Wednesday, March 17, 2010

Hobbit Tea from Mennonites

So, thanks to friend Steve (hi Stan!), I recently learned that someone had started selling HOBBIT TEAS OF THE SHIRE. And, naturally, I immediately decided to order some -- as someone else pointed out (hi Ed), it's almost as if there were a market made up just of people like me.* I had trouble making the online ordering work** and so eventually just called them up and ordered over the phone. The goods arrived yesterday, and today I've been sampling. Not bad.

There are three favors, each in its own nicely decorated box (which can serve as nice little keepers long after the teabags within are returned to the dust):
(1) Gandalf the Gray Tea
(2) Hobbiton Meadow Mint, &
(3) Bilbo Baggins Breakfast Blend.

The first isn't really tea at all but a chamomile/rooibis blend. I like the idea of chamomile tea but have never really been a fan of the taste, which reminds me of warm grassy water, but it turns out adding the rooibis makes it a little more flavorful. The accompanying text on its box reads Chamomile has for many years grown beside the road leading to Hobbiton from Brandywine Bridge. The flowers are harvested for a soothing tea. While most of the South Farthing has been taken up with the growing of pipeweed, meadows of the red bush still remain, and are much prized as a tea throughout the Shire. Chamomile & red bush tea has been enjoyed by Wood Elves, Hobbits, and even the old wandering wizard dressed in gray.

The second is minty indeed, being a mix of spearmint and peppermint. I prefer black teas with mint in them to straight herbal blends, but think this wd be a gd brew mixed about one-to-two with some black teabags. Have to try that tomorrow and see. The boxtext reads The low places surrounding Bywater supply patches of mint, which are harvested by nearly every Hobbit in the Shire. Some, like the Gamgees, have taken to cultivating the herb in their garden plots, and have come up with a long list of medical benefits for the tea it produces. Hobbiton Meadow Mint is a popular drink in the Shire at weddings and parties.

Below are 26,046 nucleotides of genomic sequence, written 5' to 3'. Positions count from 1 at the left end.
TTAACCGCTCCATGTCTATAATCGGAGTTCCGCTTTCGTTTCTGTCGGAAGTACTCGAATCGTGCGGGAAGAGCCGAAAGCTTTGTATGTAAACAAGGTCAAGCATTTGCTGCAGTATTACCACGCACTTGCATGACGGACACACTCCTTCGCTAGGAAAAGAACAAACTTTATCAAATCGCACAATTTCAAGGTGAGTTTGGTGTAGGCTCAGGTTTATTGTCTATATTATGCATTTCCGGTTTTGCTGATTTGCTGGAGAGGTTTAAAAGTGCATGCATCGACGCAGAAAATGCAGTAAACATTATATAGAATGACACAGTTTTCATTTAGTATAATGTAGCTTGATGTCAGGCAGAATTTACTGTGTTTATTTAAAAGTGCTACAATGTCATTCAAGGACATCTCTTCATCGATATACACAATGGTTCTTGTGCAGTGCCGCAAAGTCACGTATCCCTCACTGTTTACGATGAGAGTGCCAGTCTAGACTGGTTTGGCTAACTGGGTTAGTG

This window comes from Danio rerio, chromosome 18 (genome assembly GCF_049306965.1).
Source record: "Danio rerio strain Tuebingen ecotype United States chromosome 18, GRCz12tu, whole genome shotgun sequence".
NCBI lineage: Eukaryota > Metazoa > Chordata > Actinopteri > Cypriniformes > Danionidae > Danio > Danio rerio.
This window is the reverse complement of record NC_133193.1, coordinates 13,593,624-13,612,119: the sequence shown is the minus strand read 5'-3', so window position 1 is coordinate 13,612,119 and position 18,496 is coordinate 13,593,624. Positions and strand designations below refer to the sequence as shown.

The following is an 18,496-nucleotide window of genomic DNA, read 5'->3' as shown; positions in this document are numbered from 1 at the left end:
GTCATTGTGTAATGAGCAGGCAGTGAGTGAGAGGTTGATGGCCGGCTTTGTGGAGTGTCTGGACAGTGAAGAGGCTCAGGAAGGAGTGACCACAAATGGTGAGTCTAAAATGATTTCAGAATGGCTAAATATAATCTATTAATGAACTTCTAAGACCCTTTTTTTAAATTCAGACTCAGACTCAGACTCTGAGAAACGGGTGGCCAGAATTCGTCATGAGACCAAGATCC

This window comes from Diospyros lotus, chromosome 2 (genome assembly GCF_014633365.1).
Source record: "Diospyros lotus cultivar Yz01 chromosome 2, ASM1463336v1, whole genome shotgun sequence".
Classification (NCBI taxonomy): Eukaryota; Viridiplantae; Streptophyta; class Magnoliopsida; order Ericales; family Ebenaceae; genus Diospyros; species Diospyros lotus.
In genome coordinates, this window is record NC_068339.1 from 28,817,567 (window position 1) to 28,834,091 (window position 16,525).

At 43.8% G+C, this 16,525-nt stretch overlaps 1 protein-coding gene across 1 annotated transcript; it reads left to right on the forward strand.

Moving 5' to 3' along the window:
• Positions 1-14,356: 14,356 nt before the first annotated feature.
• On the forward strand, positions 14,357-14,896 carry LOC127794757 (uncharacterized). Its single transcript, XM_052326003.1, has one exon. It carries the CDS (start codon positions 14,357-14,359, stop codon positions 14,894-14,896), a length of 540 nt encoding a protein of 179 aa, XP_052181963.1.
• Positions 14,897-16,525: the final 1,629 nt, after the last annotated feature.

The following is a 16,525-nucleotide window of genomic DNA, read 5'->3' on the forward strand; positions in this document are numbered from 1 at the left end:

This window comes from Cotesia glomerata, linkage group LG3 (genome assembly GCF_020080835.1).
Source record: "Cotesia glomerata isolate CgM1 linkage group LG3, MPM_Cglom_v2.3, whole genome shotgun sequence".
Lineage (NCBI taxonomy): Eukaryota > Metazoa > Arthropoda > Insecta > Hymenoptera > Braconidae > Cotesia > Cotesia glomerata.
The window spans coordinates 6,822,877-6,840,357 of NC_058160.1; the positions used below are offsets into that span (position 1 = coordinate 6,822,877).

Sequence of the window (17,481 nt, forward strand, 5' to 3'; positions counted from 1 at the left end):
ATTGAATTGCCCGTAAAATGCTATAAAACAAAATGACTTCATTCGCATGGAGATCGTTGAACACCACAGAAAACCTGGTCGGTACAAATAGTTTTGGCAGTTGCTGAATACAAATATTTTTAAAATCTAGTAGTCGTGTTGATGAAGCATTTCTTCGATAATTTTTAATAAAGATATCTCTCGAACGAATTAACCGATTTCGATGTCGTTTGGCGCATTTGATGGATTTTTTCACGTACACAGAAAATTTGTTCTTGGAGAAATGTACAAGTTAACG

The third, which I liked best of the three, contains actual tea (definitely a point in its favor in my book), along w. some orange peel, red clover, and cinnamon. The back of the box reads Bilbo Baggins Breakfast Blend did not originate in the Shire. The mixture of tea, orange, and cinnamon was first blended by Bandobras Took during one of his adventures far from home. Young Belladonna Took brought the recipe with her Under the Hill. Her son Bilbo shared the brew with Thorin & Company in the morning as they started off for the Lonely Mountain, and from that morning on, as far and wide as the members of the Company traveled, the brew was known as Bilbo Baggins Breakfast Blend.

Tolkien trivia question #1: can you spot the slip in the name of one of these three teas?

Tolkien trivia question #2: can you spot the slip in the fictional backstory provided for one of these teas?